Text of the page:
"What's your name?" Batman asked the lovely young girl.

"Christine Daaé," said Christine. "Now can I test one thing before we go?"

She moved her hands gently over his massively muscled chest and then sighed with relief.

"What?" asked Batman.

"No Bat-nipples™," said Christine. "Those movies had me a little worried."

"Erik! Erik, there's someone I want you to meet!"

Batman was trying very hard not to think about the fact he was in an underground lair, with a pretty girl staring at him and quietly laughing every few seconds. He was certain he'd played right into a trap.

"He's probably in his lab," said Christine. "Follow me!"

Great. An underground lair with a lab. Was this how it all was to end? Dragged down by a pair of big emerald eyes and a sweet voice?

Christine pushed open the door. "Erik! Look who decided to come by!"

Erik groaned when he looked up. He had removed his mask and false hair for better comfort while working on his plans for escape, and, consequently, his disfigurement was laid plain for Christine and Batman to see.

"Don't worry, man, I've seen worse," said Batman.

Erik lifted a hand to cover his face. "I doubt that."

"Erik, this is Batman. Batman, this is Erik," said Christine. "Erik, you can put your hand down."

Erik slowly lowered his arm and stared at Christine's hero. "So. You're the one Christine's so fond of?"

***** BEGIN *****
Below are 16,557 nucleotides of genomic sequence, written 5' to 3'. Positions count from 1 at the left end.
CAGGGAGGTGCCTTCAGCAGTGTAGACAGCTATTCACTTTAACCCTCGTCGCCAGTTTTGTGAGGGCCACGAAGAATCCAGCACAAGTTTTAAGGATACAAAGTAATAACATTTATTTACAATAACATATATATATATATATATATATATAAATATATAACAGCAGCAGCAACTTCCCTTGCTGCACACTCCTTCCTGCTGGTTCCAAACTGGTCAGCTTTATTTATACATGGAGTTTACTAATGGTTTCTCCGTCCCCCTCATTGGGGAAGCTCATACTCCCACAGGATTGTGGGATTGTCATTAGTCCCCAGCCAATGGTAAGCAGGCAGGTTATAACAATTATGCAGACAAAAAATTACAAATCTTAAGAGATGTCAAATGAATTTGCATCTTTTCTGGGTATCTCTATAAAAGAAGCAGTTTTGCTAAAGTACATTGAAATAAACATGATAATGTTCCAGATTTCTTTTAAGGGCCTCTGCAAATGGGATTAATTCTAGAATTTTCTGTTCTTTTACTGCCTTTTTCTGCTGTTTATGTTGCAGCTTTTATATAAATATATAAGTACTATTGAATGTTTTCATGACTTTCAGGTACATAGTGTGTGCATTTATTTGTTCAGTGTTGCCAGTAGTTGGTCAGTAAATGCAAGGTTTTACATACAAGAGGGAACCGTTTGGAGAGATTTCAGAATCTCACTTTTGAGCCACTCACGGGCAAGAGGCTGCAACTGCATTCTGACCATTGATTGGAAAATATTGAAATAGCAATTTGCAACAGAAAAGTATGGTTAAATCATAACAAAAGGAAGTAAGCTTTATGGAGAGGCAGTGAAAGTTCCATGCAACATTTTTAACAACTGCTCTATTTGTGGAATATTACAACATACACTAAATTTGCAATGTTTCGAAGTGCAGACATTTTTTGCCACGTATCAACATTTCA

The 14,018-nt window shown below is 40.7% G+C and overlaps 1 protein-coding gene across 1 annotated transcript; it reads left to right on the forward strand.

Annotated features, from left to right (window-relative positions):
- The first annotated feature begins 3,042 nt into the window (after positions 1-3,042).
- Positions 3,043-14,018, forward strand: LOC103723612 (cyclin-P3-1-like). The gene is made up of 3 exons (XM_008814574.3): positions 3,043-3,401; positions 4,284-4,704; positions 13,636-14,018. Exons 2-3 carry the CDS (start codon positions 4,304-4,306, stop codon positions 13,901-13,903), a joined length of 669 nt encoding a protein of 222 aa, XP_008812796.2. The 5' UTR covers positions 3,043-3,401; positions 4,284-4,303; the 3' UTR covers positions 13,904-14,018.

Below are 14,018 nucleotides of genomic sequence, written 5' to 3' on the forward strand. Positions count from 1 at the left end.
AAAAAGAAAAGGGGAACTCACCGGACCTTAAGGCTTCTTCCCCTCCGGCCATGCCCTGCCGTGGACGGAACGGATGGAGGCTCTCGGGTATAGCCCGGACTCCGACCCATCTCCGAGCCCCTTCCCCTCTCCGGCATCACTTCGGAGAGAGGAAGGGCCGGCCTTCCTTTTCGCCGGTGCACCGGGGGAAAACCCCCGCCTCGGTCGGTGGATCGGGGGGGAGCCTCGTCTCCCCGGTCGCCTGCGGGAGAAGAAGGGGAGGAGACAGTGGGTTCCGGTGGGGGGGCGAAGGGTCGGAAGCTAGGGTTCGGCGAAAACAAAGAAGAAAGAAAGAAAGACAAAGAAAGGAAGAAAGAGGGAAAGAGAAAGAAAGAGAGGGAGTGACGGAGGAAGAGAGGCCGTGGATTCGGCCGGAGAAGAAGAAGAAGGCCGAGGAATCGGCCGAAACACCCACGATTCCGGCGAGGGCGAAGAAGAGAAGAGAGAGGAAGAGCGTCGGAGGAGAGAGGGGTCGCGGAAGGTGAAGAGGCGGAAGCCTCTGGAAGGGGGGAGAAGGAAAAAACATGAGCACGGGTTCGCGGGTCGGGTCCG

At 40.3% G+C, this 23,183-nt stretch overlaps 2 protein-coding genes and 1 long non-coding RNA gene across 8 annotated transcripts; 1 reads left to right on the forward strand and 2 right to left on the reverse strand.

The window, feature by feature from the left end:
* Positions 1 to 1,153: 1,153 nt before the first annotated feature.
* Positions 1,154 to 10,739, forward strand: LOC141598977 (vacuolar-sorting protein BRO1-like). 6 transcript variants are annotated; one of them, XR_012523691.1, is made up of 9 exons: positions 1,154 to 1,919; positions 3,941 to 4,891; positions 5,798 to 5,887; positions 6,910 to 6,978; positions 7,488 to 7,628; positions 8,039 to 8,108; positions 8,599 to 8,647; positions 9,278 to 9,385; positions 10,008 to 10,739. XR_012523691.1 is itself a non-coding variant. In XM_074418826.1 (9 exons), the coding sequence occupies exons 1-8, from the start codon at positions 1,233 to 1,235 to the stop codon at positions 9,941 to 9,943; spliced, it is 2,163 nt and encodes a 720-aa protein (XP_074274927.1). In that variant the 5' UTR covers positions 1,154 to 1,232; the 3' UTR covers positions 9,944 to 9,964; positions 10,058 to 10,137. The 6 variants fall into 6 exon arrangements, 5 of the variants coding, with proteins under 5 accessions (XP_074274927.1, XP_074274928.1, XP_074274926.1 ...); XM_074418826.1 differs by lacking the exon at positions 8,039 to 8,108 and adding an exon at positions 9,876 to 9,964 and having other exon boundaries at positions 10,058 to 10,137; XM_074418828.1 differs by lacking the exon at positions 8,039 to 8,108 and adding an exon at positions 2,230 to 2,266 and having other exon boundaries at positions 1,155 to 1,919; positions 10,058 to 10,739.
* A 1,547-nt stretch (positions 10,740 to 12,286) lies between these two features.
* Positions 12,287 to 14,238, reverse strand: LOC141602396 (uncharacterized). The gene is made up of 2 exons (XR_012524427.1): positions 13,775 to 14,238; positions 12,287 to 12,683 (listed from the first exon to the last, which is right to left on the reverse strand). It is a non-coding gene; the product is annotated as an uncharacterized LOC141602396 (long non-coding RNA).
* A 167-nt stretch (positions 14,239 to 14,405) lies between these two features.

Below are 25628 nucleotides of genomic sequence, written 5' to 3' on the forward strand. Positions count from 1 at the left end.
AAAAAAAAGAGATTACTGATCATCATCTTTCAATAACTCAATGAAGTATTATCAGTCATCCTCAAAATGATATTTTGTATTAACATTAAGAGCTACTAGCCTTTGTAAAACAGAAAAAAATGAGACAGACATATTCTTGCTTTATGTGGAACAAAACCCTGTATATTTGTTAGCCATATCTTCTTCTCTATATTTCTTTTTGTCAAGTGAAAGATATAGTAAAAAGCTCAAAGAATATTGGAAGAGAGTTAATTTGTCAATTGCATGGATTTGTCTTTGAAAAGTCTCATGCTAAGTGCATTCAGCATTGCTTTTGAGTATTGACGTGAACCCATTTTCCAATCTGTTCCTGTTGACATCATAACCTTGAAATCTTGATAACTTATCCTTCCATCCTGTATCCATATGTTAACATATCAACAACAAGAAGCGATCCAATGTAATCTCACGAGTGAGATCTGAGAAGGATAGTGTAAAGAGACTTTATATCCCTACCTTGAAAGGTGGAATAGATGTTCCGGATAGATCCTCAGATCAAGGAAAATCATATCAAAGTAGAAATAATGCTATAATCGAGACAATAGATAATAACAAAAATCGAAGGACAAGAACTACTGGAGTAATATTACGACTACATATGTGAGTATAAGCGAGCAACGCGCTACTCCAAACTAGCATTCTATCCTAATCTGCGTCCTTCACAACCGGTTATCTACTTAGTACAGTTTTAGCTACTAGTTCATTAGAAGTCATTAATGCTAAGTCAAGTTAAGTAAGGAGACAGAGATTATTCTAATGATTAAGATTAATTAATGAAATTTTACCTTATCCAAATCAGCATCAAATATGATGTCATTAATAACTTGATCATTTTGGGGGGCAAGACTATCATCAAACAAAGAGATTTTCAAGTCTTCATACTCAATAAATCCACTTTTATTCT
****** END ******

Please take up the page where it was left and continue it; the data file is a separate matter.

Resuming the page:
"Apparently," Batman replied.

"You two should get along fine," said Christine. "You've got a lot in common, you know. Childhood tragedy, alter egos, world travelers, the whole penchant for black clothing . . ."

Both the Guardian of Gotham and the Angel of Music were staring at her in a way that had a distinct air of "shut yer big yap-hole" about it. Erik slowly turned to look at the new guest.

"You're rather muscular," said Erik, for lack of anything better to say. "Eight-Minute Abs?"

"Try crime fighting," Batman corrected.

"I see the Bat-nipples™ were only a vicious Hollywood myth," Erik added.

Batman stared.

"I'll get us some coffee," said Christine.

"Make mine decaf," said Batman.

Raoul felt a little tap on his shoulder in the line for cold cuts. He turned around and saw that dirty girl from earlier, Eponine or whatever her name was.

"We meet again!" Eponine grinned. "Funny when stuff works out like that, innit?"

Raoul nodded helplessly. The last thing he needed was another screwy girl messing with his life. Christine's little intervention had only made things worse. The surgery that fixed the attack of the waffle iron had also straightened his nose, and somebody decided he'd look better with a different cleft in his chin. Not only that, but all of the hair that fell out had grown back in at one even length, which had conspired with what had remained to create what Madame Giry in a moment of weakness had called "a cute Brad Pitt bob". He couldn't win! He'd even put his picture in one of those virtual makeover things to see if shaving his head would do any good, but the girl running it thought it made him look like Vin Diesel. Raoul had even tried a period of crossdressing, only to discover that Rocky Horror fangirls thought he was button-cute.

"Yeah, funny," he muttered.